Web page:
Posts Tagged ‘the house’
My room has stuff. This is a big change.
Not two weeks ago was my room bare, walls and floors included, except for that space crowed by piles of Bankers Box. I slept on a small, blue futon — small into to cram in my closet if I felt like it — and Interneted from using borrowed stools.
Gone are the stools — one of them, at least. Gone are the Bankers Boxes — to a spare corner, at least. Gone is my futon — at least, it would be if all this furniture didn’t take up all my potential bed space.
I have the humdrum stuff you might expect in the residence of the average responsible-young-adult-now-doing-his-own-taxes. One computer desk, because my sister doesn’t need it, anymore. One small-drawered dresser courtesy of my stepmom. One metal file cabinet, grey-green sheet metal that looks like it came courtesy of Orwell.
Not only do I now have two tall-but-small pine bookshelf, twins since manufacture, but the dad and stepmom added on, for flavor, one thickly-shelved particle board bookcase made to look like dark oak.
Oh, the fun I’ll have filling these bookshelves.
Couches are like cats. Once they’re outside, they don’t easily go back inside.
One of the typical hang-outs for my circle of friends has a collection of ratty couches we keep outside, on the concrete patio or unmown grass. It’s perfect for barbeques, as long as you don’t mind your cushion full of dirt, spiders and dried cat urine.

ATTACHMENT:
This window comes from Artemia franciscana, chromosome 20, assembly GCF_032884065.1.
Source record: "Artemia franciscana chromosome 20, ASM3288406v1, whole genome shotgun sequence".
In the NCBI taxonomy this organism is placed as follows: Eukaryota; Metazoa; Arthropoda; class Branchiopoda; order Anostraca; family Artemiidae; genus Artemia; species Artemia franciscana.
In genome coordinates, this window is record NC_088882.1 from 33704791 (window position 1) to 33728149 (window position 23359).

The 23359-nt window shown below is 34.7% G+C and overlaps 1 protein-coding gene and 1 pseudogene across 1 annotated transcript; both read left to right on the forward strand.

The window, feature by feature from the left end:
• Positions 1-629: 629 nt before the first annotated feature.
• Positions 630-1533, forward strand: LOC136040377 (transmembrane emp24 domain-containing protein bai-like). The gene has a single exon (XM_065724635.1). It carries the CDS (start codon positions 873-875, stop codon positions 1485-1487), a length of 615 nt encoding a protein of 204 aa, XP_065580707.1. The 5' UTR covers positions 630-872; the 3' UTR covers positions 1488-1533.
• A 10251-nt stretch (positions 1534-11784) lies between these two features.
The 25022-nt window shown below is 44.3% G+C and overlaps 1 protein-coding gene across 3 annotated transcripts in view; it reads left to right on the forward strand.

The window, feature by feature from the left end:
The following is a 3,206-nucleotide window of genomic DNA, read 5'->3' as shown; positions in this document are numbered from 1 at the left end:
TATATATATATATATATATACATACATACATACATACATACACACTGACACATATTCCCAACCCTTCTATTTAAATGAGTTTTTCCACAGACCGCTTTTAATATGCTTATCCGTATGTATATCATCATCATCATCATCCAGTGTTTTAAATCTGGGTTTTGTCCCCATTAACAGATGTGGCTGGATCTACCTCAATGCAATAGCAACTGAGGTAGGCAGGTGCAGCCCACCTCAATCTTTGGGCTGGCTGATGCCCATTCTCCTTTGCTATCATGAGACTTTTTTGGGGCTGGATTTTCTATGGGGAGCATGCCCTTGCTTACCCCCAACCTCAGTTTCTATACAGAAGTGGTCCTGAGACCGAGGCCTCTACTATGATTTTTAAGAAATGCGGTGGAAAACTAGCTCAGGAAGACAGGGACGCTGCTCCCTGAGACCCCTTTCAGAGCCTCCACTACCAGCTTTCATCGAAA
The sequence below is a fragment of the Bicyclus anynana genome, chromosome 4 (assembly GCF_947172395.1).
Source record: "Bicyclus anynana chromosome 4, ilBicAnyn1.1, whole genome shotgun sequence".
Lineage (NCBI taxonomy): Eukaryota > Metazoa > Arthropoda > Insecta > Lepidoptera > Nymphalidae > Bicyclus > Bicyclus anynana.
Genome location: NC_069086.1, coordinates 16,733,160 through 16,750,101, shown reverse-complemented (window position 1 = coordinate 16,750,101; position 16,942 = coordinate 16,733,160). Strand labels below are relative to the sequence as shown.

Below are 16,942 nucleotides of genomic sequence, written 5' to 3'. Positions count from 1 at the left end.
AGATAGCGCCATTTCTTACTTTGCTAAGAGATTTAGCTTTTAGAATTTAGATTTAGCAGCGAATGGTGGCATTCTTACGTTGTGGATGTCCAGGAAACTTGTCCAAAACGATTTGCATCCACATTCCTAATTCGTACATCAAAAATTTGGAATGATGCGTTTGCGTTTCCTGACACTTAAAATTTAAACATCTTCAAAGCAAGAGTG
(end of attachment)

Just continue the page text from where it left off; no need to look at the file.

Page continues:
For whatever reason, a roommate at that house I helped move decided to bring one of these couches along for the ride to his new school district. After a year-and-a-half as an outside couch, he’s going to bring it inside, to his spacious shiny new apartment. I know that new middle school band directors don’t get paid much, but this still has to be a bad idea.
Even as we loaded it on the truck, it leaked filth onto the floor of our U-Haul. One of the guys, full of charm and wit, said:
I have never seen couches shit.
We all have, now. This is one couch that won’t easily go back inside without stinkin’ up the place. It’ll need two bottles of Febreeze and three days worth of vacuuming before it even nears cleanliness.
If ever I visit, I hope I don’t catch any diseases.
Moving to The House wasn’t my idea. It was suggested to me by my former landlord, who worked in concert with a former resident of The House.
Officially, I’m moving of my own volition because she wants to give my room to her father, who is in ailing health. This may be and probably is true. I can’t help but feel that she and I parted on the best of terms, and I have no idea why.
I’m more-or-less respectful, I’m financially stable, I don’t snack on their food and I keep to myself. I don’t hog their televisions, game consoles or laundry room.
Even so, I can’t help but think that the owners of the house don’t like me very much. It’s something about the way I’m reluctantly introduced to their friends when we cross paths in the kitchen; it’s something about their polite laughter when they hear me say something they think is a joke; it’s something about tired and disappointed faces I see out of the corner of my eye.
This could all be some kind of self-constructed illusion, but I couldn’t help but feel an undercurrent of resentment — I couldn’t help but feel as if there’s something else going on, beneath the surface, to which I’m am totally oblivious.
In my experience, there always is. Rather than dwell on it, I move on, ignoring, forgiving and forgetting suspicious behavior, habitually chalking it up to my feeble personal paranoia. I’ve been ignoring, forgiving and forgetting a lot, though — their effectiveness dulls quickly.
Here’s to hoping they hold out a little longer.